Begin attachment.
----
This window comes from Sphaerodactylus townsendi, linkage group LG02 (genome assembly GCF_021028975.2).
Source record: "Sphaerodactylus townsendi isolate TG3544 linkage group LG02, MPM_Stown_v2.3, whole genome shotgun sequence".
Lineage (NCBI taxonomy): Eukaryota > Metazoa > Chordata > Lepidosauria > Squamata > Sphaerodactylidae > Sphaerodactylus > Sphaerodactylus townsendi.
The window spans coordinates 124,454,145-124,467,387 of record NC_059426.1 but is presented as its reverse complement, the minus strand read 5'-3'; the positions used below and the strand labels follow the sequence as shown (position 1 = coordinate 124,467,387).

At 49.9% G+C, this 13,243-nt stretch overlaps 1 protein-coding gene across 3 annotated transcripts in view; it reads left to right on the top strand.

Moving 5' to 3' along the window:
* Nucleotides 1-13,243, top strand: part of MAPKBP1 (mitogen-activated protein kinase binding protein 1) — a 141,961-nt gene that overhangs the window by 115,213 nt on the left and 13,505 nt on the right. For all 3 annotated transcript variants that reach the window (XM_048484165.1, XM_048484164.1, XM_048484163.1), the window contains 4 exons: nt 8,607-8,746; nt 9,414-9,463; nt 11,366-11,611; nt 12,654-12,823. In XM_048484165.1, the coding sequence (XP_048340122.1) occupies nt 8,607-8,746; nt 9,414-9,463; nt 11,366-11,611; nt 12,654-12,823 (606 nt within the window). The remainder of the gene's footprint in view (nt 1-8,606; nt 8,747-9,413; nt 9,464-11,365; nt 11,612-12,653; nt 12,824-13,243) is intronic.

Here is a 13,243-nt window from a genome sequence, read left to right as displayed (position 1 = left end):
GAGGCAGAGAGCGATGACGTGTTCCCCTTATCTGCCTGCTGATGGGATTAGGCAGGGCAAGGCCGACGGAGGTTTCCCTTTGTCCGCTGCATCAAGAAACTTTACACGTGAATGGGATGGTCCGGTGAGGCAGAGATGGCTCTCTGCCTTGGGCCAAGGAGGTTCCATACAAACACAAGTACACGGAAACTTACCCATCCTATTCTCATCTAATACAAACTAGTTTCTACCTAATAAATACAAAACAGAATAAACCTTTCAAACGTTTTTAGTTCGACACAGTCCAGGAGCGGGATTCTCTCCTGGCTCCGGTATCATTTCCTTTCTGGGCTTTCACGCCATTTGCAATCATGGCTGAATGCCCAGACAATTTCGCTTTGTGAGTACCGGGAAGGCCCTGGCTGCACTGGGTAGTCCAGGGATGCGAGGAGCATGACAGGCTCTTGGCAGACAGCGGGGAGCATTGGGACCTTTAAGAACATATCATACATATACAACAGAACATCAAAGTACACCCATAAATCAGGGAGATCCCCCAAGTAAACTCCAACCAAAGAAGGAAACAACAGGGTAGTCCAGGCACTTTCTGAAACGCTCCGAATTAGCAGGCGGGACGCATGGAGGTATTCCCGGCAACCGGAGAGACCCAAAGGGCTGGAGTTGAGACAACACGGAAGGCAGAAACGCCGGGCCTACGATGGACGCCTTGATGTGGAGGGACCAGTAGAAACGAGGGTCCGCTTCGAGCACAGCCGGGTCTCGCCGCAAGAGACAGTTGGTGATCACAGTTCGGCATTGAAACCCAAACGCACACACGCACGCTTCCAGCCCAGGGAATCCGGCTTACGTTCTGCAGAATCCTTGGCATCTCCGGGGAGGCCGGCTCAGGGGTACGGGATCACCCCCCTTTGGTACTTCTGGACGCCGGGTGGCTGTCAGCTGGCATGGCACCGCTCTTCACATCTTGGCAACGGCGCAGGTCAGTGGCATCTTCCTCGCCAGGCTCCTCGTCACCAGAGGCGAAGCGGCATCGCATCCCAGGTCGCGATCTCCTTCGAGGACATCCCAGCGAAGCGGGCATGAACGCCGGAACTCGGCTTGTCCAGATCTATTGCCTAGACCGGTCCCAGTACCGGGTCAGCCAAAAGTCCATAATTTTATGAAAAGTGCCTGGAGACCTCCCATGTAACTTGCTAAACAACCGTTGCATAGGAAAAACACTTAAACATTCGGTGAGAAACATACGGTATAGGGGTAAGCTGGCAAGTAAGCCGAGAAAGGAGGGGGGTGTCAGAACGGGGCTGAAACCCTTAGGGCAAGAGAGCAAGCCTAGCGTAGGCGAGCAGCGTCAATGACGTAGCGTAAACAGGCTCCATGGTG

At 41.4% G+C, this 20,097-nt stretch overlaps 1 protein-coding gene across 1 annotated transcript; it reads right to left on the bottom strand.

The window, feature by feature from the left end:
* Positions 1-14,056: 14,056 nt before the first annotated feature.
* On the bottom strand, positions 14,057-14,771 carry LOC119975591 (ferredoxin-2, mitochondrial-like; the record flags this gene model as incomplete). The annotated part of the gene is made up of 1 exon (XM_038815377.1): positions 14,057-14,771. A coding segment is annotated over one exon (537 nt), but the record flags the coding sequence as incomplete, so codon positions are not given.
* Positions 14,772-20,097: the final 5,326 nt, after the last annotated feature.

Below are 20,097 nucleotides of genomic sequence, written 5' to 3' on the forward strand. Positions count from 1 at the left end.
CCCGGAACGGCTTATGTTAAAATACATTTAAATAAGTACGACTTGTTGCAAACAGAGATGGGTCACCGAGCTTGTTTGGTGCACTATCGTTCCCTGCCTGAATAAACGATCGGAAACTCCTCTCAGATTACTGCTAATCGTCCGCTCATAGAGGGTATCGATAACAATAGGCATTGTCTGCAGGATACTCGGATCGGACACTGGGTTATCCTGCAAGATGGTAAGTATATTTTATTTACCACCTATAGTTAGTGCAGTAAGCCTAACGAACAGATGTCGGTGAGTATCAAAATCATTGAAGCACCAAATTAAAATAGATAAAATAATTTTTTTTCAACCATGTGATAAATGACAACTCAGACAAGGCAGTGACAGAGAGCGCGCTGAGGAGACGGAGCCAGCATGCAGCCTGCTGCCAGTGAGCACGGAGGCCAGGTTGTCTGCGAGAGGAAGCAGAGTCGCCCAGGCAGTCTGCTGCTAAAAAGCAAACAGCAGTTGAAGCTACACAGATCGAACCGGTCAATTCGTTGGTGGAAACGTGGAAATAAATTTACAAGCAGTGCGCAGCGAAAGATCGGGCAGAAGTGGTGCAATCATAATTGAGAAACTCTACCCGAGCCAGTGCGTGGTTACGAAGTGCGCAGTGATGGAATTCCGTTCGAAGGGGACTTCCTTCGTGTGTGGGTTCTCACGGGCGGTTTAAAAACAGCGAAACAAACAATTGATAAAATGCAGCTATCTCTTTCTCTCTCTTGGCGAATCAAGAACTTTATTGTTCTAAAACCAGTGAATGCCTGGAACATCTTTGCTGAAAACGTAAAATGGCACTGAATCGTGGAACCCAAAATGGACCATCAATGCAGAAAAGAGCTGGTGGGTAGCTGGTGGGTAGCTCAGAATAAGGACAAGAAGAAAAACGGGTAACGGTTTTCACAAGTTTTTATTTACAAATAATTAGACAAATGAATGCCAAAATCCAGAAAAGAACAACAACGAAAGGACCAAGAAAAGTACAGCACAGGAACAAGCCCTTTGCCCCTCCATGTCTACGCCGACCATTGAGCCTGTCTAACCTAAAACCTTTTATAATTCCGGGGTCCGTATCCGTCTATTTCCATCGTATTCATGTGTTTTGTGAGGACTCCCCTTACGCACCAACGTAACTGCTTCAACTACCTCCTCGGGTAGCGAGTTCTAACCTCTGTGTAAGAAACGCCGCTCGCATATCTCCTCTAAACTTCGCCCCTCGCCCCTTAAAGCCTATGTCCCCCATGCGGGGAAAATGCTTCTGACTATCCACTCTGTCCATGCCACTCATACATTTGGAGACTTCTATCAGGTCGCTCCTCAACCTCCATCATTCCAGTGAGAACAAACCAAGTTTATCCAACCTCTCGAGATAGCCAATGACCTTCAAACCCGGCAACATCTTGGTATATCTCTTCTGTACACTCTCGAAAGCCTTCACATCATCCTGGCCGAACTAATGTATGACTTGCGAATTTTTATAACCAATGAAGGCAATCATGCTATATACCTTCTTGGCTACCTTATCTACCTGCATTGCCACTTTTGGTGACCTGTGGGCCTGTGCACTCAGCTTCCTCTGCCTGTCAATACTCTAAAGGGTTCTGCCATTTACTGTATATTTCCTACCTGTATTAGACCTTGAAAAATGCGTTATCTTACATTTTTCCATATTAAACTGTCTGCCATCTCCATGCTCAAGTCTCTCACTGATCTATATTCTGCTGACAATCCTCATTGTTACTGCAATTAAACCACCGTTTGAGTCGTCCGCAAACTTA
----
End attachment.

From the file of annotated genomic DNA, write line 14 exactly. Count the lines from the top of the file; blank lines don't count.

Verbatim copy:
* Positions 14,772-20,097: the final 5,326 nt, after the last annotated feature.